[2013] CSOH 168



in the cause


as guardian of





First Defender:



Second Defender:


Pursuer: Maguire QC; L. Milligan; Euan Mackenzie; Balfour + Manson LLP

Second Defender: Murphy QC; Dunlop QC; R Pugh; Simpson & Marwick

25 October 2013


[1] This is an action of damages proceeding under the provisions of chapter 42A of the Rules of the Court of Session, in which the sum sued for is £8,000,000. It is brought by the pursuer as the guardian of John Rennie ("Mr Rennie"), by virtue of an order made under the Adults with Incapacity (Scotland) Act 2000. The pursuer avers that Mr Rennie was injured on or about 22 May 2010, when he was standing in Royston Road, Glasgow. Suddenly and without warning, it is averred, the first defender drove a car at him at speed, hitting him and knocking him to the ground. On 19 July 2011, the first defender was convicted of assault to severe injury, permanent disfigurement, permanent impairment and to the danger of Mr Rennie's life. According to the pursuer's averments, Mr Rennie sustained a serious brain injury as a result of which he is immobile, and cognitively impaired. He requires full-time care. The second defender is convened in terms of regulation 3 of the European Communities (Rights against Insurers) Regulations 2002. The pursuer avers that the second defender is directly liable to make reparation to her to the same extent as the first defender.

[2] The case came before me on 11 July 2013 on the pursuer's motion for decree in absence against the first defender, who had not entered appearance, and for summary decree against the second defender, under the provisions of Rule of Court 21.2. The pursuer also seeks an interim payment from the second defender under the provisions of Rule of Court 43. Parties were agreed as to the tests which the court should apply in determining whether it might (i) pronounce summary decree and (ii) ordain a defender to make an interim payment of damages.

Summary Decree

[3] So far as is relevant to this application, Rule of Court 21.2 provides as follows:

"21.2.-(1) Subject to paragraphs (2) to (5) of this rule, a pursuer may, at any time after a defender has lodged defences while the action is depending before the court, apply by motion for summary decree against that defender on the ground that there is no defence to the action, or a part of it, disclosed in the defences.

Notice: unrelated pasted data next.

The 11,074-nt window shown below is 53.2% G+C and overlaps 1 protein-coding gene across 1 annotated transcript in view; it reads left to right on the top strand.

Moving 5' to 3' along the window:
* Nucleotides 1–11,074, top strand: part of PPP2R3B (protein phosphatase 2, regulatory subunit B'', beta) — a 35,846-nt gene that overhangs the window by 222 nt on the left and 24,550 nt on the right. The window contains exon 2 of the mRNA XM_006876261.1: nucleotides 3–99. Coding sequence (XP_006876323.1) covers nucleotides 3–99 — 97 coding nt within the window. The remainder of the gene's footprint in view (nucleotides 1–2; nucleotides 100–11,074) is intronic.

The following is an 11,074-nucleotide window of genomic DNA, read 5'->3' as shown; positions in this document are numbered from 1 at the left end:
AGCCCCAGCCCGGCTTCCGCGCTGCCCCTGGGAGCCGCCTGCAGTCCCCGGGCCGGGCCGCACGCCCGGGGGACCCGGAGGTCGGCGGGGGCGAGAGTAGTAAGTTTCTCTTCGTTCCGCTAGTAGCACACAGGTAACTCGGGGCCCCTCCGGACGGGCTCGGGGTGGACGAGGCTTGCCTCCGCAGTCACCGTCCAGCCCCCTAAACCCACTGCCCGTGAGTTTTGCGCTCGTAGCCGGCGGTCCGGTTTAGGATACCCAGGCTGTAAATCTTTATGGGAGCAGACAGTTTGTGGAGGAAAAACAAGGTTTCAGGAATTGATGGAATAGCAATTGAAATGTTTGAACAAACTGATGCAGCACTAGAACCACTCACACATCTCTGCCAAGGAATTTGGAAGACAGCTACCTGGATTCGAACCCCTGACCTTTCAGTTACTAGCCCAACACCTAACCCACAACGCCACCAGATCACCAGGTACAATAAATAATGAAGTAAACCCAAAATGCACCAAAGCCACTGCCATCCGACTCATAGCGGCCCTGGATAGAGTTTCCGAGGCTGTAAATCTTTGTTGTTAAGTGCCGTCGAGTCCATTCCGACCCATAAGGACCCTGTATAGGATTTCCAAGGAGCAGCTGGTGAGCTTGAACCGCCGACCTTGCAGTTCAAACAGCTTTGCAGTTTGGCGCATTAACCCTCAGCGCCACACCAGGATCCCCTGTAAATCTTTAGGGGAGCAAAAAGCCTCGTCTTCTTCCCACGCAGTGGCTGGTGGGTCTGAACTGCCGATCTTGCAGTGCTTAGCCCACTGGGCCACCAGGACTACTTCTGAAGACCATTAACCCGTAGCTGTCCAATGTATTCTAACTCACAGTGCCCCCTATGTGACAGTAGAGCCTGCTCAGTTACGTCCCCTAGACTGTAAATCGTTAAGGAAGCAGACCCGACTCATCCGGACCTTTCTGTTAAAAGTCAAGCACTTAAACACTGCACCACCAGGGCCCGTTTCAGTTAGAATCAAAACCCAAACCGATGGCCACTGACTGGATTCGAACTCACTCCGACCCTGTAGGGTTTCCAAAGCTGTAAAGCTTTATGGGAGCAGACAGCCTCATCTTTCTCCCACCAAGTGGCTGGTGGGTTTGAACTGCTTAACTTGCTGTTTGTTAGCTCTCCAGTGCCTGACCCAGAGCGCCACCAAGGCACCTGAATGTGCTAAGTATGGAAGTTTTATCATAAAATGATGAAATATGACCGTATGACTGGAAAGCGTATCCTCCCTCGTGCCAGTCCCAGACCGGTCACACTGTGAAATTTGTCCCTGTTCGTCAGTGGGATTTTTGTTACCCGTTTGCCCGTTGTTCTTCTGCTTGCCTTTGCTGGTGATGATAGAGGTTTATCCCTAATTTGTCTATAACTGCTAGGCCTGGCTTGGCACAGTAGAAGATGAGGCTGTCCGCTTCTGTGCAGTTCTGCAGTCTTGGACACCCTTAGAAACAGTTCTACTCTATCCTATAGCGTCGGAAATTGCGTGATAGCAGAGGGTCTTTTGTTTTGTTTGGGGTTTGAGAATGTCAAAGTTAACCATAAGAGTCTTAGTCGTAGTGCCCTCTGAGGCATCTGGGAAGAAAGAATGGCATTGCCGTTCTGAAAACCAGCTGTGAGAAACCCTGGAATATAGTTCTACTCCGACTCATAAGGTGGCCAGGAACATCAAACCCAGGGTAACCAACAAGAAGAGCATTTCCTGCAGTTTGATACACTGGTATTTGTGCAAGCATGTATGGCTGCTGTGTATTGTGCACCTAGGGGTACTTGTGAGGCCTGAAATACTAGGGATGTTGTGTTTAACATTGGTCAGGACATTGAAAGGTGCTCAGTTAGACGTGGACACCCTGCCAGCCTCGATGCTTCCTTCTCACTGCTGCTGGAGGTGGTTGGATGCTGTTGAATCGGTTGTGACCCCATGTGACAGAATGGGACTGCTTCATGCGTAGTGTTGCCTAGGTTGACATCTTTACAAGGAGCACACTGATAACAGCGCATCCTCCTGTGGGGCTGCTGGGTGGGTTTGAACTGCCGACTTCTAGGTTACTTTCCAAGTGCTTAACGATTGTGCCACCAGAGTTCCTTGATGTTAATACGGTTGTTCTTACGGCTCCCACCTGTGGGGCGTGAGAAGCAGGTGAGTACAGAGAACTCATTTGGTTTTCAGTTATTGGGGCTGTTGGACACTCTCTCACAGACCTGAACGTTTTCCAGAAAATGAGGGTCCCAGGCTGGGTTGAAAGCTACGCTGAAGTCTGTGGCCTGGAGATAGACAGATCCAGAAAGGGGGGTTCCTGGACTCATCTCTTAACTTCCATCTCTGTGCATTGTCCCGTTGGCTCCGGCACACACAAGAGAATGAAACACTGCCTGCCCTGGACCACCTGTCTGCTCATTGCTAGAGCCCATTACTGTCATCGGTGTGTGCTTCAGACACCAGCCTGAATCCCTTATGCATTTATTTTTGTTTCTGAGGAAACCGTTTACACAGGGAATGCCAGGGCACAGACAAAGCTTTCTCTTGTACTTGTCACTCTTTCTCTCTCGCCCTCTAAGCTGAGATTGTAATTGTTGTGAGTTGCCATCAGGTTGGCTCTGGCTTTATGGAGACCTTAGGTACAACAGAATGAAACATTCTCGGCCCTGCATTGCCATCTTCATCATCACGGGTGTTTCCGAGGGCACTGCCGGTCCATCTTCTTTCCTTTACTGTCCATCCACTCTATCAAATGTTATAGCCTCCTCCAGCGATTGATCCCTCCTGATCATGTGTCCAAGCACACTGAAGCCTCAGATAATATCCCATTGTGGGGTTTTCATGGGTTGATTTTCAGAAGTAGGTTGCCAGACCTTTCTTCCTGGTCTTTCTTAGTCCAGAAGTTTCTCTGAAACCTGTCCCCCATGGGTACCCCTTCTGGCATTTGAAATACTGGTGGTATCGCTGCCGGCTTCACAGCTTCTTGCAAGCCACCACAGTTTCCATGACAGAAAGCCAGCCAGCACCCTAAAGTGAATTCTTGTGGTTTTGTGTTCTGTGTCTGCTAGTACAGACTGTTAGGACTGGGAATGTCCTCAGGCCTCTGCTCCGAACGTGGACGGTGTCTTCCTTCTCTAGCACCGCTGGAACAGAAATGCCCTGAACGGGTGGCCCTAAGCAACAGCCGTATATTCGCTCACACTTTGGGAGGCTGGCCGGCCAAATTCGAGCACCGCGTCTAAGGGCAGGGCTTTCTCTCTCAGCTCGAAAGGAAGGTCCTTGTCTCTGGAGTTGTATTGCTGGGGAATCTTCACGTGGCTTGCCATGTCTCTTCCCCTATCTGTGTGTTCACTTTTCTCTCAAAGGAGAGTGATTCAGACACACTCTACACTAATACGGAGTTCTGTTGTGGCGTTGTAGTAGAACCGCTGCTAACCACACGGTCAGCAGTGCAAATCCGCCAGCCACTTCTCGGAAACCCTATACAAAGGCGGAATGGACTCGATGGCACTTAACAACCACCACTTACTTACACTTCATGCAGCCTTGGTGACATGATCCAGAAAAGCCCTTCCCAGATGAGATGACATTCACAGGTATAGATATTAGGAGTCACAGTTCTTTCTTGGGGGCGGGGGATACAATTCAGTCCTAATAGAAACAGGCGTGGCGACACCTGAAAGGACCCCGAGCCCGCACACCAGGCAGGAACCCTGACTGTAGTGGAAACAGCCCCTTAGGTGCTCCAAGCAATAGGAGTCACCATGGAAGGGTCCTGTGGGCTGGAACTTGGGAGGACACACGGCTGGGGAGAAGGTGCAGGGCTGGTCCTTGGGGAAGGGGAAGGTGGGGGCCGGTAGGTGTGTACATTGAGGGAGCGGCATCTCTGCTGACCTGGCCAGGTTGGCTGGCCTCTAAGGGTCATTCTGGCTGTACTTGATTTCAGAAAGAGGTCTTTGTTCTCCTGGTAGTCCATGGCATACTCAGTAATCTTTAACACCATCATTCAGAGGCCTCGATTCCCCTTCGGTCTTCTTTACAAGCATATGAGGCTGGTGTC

(2) In applying for summary decree, the pursuer may move the court -

(a) to grant decree in terms of all or any of the conclusions of the summons;

(b) to pronounce an interlocutor sustaining or repelling a plea-in-law; or

(c) to dispose of the whole or a part of the subject-matter of the action.


(4) On a motion under paragraph (1), the court may -

(a) if satisfied that there is no defence to the action disclosed or to any part of it to which the motion relates, grant the motion for summary decree in whole or in part, as the case may be; or

(b) ordain any party, or a partner, director, officer or office-bearer of, any party -

(i) to produce any relevant document or article; or

(ii) to lodge an affidavit in support of any assertion of fact made in the pleadings or at the bar."

[4] Having regard to the provisions which I have quoted, it is clear that the court may look beyond the pleadings in determining whether or not there is a defence to the action. In Frimokar (UK) Lt. v Mobile Technical Plant (International) Ltd 1990 SLT 180, Lord Caplan expressed the following views, which I adopt:

"In my view Rule of Court 89B [the predecessor of Rule 21.2] is largely aimed at the dilatory defence and the court is in effect given the power to inquire into the defenders' capacity to present a defence which raises a real issue before allowing the normal protracted procedures of litigation to take their course. The summary decree hearing is different from a debate on preliminary pleas where the relevancy of a defence is tested purely on the pleadings. A hearing in a summary decree motion is more far reaching because the Rules of Court specifically admit material extraneous to the pleadings such as affidavits or productions. Thus the court is concerned not only to test the relevancy of the defence but the authenticity of the defence. However the reverse aspect of the matter is that the court is not confined to the pleadings as they stand at a particular time in testing whether or not there is a plausible defence. The defenders' counsel is right in suggesting that if the court considered that there would be scope for improving a defence by amendment or addition to the pleadings then in terms of the Rules of Court it could be difficult to be satisfied that there is no defence. The court is looking to see if the defenders can present a genuine issue not to test the articulation of that issue. However, I do not agree with the defenders' counsel if she is suggesting that this leaves it open to a defender who cannot at a particular time explain what the defence is to crave the indulgence of the court in case at a later stage the defender can think of something different or better. The question of the defence must be tested at the time when the motion is decided and it is for the defender, before that stage, to be in a position to satisfy the court that there is the framework of a defence available. Of course I am not suggesting that in a suitable case the court might not continue the motion to enable a defender to produce further information, but basically the defender must be able to demonstrate the defence which the court is being asked to assess and if the defence cannot be shown it will not do to say that something else may emerge later. Subject to what I have said however I would agree with counsel for the pursuers that it is not a reason for refusing a motion for summary decree simply that the questions raised are difficult."